Knife Shapes

Knife Shape Definitions and Intended Uses:

  • Petty: Often called a paring or utility knife, the petty knife is made for smaller cutting tasks. An indispensable tool in any knife kit, it excels at cutting herbs, slicing garlic, dicing shallots, peeling fruits & veg, and even deboning certain cuts of meat and breaking down poultry. Petty knives can vary in size (usually between 75mm -210mm) and shape.
  • Santoku: A well-rounded knife that excels at slicing, dicing and mincing. The santoku is the most common knife shape that you will find in kitchens worldwide. Think of it as a cross between a gyuto (chef knife) and nakiri (veg knife). Generally short in length, between 160mm to 190mm, the santoku is a superb knife if work space is an issue.
  • Nakiri: A double bevel knife designed specifically for vegetable prep. The nakiri is quite recognizable for its flat profile and squared-off nose. This shape is designed for the push/pull chopping and slicing style. Generally, these knives are ground quite thin for refined chopping, an entremetier essential.
  • Gyuto: The word gyuto translates to "cow blade" and is the Japanese knife makers answer to the Western chef knife. The gyuto is a general-purpose knife that most chefs could not do without. They are generally tall at the heel, flat throughout and rounded toward the tip of the knife for rock chopping. I use my gyuto for just about anything, from butchering certain fish, to brunoise veg, to cutting a cake. Any good chef will tell you to invest in a good quality gyuto first and then build the rest of your knife kit around it.
  • Sujihiki: The English translation is “flesh slicer”. Designed to make slicing meat as effortless as possible, the short height and generally thin blade on the Sujihiki allows you to slice through meat with one clean motion.
  • Deba: This would be the first knife a sushi chef would reach for at the start of each day, as it is designed specifically for butchering and breaking down fish. Traditionally the deba is a single bevel knife, although there are double bevel versions available as well. The single bevel design helps push the flesh away from the bones, which lends itself perfectly to the overall breakdown of fish. The hefty weight allows the user to navigate easily through fish skin and certain bones, and makes dispatching the head a breeze.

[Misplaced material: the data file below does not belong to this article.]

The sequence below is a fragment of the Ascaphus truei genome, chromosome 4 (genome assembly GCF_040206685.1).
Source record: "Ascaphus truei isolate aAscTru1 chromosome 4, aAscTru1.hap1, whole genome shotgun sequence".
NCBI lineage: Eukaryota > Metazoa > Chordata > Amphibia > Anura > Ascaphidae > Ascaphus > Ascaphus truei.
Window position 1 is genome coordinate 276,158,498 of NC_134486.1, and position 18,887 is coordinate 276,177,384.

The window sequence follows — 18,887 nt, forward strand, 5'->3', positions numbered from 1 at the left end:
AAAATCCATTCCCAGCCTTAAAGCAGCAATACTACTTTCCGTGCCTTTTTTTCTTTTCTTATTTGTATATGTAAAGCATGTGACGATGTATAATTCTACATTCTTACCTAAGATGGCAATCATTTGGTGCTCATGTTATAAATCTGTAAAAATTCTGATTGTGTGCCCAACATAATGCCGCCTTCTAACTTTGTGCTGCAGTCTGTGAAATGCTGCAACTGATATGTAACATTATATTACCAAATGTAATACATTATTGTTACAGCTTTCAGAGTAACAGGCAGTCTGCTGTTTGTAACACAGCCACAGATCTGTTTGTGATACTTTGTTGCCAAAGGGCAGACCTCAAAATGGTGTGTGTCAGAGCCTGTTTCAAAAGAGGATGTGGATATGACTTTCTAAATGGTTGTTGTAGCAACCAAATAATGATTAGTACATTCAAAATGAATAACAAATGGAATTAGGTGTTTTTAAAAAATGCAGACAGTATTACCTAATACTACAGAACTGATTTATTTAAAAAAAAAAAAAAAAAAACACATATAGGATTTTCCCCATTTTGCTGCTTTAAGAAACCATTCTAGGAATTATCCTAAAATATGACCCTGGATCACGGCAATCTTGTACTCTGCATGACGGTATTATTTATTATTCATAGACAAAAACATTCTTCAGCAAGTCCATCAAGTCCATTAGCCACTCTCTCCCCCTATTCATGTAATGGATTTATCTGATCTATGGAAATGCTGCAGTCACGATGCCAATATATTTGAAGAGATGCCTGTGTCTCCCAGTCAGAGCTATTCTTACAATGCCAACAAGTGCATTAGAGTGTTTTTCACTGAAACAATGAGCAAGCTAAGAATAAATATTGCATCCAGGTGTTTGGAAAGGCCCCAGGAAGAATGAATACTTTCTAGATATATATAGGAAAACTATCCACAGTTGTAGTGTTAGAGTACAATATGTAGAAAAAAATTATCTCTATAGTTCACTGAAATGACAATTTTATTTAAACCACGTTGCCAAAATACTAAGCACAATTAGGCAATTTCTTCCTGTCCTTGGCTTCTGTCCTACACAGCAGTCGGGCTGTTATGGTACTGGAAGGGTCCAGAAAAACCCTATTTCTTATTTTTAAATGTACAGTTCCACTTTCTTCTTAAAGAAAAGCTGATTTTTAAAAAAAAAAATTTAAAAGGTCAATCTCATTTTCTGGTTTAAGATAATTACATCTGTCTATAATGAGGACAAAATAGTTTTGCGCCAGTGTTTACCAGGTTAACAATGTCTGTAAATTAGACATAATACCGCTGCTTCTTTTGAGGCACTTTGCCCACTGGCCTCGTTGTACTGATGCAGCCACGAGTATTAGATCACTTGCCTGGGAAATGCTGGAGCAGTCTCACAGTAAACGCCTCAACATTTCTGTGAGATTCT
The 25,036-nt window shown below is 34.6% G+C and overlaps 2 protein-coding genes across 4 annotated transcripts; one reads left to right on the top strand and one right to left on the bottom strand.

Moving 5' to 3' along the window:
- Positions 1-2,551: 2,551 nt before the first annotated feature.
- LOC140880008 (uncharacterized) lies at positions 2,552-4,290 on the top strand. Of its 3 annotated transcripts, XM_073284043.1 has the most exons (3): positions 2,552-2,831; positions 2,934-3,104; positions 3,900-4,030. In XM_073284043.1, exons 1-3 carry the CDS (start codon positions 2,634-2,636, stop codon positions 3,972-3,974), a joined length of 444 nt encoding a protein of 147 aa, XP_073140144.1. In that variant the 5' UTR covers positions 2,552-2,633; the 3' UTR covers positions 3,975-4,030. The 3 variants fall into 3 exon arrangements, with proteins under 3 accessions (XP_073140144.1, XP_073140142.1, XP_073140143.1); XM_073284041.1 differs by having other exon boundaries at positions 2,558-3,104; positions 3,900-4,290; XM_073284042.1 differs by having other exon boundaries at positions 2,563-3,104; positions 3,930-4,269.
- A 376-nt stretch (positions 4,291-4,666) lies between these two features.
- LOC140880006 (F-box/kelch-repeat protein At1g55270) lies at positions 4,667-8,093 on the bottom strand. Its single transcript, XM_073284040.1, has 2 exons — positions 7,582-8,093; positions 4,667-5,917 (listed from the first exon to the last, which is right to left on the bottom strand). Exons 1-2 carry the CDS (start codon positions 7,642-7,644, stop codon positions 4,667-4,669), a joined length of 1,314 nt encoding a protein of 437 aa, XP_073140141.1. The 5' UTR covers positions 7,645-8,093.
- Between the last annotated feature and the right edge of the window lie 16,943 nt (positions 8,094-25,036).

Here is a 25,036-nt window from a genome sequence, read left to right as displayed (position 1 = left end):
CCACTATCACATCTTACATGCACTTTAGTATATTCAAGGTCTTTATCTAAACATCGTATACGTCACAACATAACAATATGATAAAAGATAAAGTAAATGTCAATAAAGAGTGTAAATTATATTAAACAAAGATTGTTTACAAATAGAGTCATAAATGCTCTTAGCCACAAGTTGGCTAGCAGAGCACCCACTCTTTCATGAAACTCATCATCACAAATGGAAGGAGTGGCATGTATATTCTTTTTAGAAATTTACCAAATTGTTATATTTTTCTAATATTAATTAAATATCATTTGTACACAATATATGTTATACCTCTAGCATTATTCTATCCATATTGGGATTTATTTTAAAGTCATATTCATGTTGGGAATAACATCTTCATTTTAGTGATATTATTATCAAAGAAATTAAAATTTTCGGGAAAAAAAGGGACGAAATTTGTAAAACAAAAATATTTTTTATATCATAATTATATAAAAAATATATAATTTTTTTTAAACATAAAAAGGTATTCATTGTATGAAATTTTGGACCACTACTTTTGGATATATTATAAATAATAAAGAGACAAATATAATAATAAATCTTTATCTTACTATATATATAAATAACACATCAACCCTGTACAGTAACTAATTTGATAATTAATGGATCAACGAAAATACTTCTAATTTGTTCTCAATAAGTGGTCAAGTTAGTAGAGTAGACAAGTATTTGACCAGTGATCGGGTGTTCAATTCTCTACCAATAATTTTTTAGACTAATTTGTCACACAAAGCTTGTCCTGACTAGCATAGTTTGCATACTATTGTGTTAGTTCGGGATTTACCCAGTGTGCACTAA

• Honesuki: A Japanese boning knife, traditionally single bevel, it is designed to make breaking down poultry a breeze. A very rigid knife, it is meant to cut through the joints of birds.
  • Bread Knife: A really good one will change your life. If you cut a lot of sourdough or crusty bread, consider getting a nice ridged knife.
  • Boning Knives: These come in various shapes and rigidness and are designed for cleaning bone in proteins.
  • Usuba: A single bevel knife used for refined vegetable work (think nakiri sharpened only on one side). If you have ever watched the original Iron Chef TV show, you probably saw someone prepping long sheets of radish or other veg using a usuba.
  • Bunka: A cross between a santoku and nakiri, the bunka excels in veg prep where push/pull chopping is used. Bunkas also sport a pointy tip, perfect for scoring mushrooms and dicing small veg.
  • Ko-Bunka: A smaller version of the bunka, I like to call these little beauties shallot slayers. They are quite handy to have on your station during service for last-minute chiffonade of herbs or vegetables diced a la minute. 
  • Kiritsuke: In a traditional Japanese kitchen, the kiritsuke knife was reserved only for the head chef to use. Now it has become a popular all-purpose knife that can destroy all your prep-work in no time. Slice meat, chiffonade herbs, chop veg, this knife does it all.
  • Fillet: A flexible knife most commonly found in western kitchens, they are usually quite long and narrow. The extreme flex allows the user to cut along bones with ease, ensuring no flesh is left behind.
  • Cleaver: A large knife that varies in its shape but usually resembles a rectangular-blade hatchet. It is largely used as a kitchen or butcher knife intended for hacking through bone. The knife's broad side can also be used for crushing in food preparation (such as garlic).
  • Yanagiba: A single bevel knife used for slicing raw fish. Generally very thin at the edge for precision knife work, it is designed for the pull cutting technique used by sushi chefs. The single bevel design allows the knife to glide through the fish disturbing as little protein molecules as possible. This results in shiny slices of food, perfect for raw presentation.
  • Chinese Veg Cleaver: A favourite knife utilized heavily among Chinese chefs. They tend to be quite tall for julienne push/pull style chopping. They are quite handy for smashing garlic into a paste and other quick jobs. Try not to be intimidated by the size, they are a joy to use.